What are you purchasing when you buy a note?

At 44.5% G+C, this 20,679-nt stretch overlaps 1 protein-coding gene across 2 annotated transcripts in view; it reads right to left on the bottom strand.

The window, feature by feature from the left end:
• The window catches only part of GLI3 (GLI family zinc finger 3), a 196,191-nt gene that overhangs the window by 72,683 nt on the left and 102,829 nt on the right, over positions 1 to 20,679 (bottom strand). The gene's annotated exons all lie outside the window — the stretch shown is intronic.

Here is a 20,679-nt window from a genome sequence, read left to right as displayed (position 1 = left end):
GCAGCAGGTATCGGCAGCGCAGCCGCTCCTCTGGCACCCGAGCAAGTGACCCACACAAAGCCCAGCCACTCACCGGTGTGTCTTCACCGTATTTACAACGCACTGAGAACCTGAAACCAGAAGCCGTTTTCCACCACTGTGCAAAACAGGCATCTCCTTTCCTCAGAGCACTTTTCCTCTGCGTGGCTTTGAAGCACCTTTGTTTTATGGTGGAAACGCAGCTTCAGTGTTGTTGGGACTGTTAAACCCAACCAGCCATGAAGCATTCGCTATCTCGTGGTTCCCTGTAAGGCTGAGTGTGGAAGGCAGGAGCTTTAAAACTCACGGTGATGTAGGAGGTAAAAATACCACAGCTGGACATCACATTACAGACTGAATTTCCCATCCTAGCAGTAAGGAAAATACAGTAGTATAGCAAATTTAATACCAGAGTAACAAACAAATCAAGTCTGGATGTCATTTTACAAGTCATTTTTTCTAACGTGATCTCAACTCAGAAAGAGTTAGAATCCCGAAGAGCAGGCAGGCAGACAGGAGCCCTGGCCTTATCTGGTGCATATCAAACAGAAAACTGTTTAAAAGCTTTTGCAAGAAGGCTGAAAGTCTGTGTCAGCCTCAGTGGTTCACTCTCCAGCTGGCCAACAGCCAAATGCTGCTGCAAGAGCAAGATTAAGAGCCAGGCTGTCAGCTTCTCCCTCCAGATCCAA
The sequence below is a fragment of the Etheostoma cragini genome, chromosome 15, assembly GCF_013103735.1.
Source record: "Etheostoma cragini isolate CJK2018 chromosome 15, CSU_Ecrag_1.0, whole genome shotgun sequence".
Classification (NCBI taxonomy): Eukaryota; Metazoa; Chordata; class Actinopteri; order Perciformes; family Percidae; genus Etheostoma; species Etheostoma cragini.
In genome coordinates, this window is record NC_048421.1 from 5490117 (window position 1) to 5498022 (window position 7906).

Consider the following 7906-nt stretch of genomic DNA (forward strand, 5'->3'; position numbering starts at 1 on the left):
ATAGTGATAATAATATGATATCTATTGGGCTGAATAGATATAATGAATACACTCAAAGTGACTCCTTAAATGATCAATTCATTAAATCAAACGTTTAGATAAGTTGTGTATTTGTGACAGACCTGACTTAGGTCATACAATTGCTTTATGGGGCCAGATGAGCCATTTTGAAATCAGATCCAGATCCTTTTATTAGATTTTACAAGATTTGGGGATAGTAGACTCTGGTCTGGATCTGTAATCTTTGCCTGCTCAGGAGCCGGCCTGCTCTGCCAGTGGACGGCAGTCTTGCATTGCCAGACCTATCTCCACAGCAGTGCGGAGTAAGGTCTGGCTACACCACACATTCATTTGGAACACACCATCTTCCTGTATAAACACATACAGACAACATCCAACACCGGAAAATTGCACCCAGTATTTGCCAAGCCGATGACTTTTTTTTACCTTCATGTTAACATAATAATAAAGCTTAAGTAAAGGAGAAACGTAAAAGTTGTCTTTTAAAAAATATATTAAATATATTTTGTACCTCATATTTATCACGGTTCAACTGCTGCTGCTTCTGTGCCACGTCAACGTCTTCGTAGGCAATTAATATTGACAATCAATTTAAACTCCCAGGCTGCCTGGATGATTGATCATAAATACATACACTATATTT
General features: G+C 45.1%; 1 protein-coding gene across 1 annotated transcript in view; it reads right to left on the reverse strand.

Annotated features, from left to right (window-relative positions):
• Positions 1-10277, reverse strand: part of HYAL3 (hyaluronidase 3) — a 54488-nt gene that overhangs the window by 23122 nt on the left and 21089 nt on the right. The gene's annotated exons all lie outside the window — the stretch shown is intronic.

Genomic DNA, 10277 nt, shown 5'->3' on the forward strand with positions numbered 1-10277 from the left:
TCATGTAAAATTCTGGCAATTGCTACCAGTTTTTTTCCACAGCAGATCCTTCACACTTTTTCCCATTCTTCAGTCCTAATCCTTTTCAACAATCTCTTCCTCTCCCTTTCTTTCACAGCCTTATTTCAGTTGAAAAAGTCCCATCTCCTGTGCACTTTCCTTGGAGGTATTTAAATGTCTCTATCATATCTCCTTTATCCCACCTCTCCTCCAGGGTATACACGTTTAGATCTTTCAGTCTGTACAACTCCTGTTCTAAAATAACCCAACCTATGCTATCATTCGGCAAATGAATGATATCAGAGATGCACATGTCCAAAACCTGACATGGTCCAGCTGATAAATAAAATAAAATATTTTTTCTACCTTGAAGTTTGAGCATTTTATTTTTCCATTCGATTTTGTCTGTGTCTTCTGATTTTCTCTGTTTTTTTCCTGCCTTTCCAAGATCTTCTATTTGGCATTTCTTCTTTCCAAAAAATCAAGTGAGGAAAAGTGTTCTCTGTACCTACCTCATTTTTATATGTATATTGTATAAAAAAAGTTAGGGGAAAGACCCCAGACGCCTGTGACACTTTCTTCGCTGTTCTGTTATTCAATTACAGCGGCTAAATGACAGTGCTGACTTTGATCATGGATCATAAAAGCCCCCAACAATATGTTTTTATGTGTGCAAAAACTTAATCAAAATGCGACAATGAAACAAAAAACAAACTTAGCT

You are buying the debt instrument — the I.O.U. — secured by the mortgage. You literally are buying paper. You are purchasing the rights to collect on that debt instrument. And should the borrower fail to pay, you have the right to foreclose on that collateral. When you purchase a note, you receive the note and mortgage. In many states rather than a Mortgage a Deed of Trust (or Potomac Mortgage) may be used. Although a deed of trust serves the same purpose as a type of security, it differs from a mortgage. A deed of trust is an arrangement among three parties: the borrower, the lender, and an impartial trustee. In exchange for a loan of money from the lender, the borrower places legal title to real property in the hands of the trustee who holds it for the benefit of the lender, named in the deed as the beneficiary. The borrower retains equitable title to, and possession of, the property.